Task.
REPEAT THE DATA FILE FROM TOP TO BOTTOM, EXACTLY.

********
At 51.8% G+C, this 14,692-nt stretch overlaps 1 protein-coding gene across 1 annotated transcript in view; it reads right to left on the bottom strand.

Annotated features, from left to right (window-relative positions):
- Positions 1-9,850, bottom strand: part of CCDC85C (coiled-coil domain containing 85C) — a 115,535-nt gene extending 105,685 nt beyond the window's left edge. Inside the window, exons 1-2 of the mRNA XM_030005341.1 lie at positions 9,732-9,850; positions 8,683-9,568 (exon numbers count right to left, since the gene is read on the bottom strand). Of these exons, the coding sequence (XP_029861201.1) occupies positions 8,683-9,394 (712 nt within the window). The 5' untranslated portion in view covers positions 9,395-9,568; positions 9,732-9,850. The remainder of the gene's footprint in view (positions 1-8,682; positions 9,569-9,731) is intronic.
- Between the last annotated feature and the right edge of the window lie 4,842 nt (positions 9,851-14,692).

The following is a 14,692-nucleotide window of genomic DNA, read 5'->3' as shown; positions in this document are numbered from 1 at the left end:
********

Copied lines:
At 51.8% G+C, this 14,692-nt stretch overlaps 1 protein-coding gene across 1 annotated transcript in view; it reads right to left on the bottom strand.

Annotated features, from left to right (window-relative positions):
- Positions 1-9,850, bottom strand: part of CCDC85C (coiled-coil domain containing 85C) — a 115,535-nt gene extending 105,685 nt beyond the window's left edge. Inside the window, exons 1-2 of the mRNA XM_030005341.1 lie at positions 9,732-9,850; positions 8,683-9,568 (exon numbers count right to left, since the gene is read on the bottom strand). Of these exons, the coding sequence (XP_029861201.1) occupies positions 8,683-9,394 (712 nt within the window). The 5' untranslated portion in view covers positions 9,395-9,568; positions 9,732-9,850. The remainder of the gene's footprint in view (positions 1-8,682; positions 9,569-9,731) is intronic.
- Between the last annotated feature and the right edge of the window lie 4,842 nt (positions 9,851-14,692).

The following is a 14,692-nucleotide window of genomic DNA, read 5'->3' as shown; positions in this document are numbered from 1 at the left end: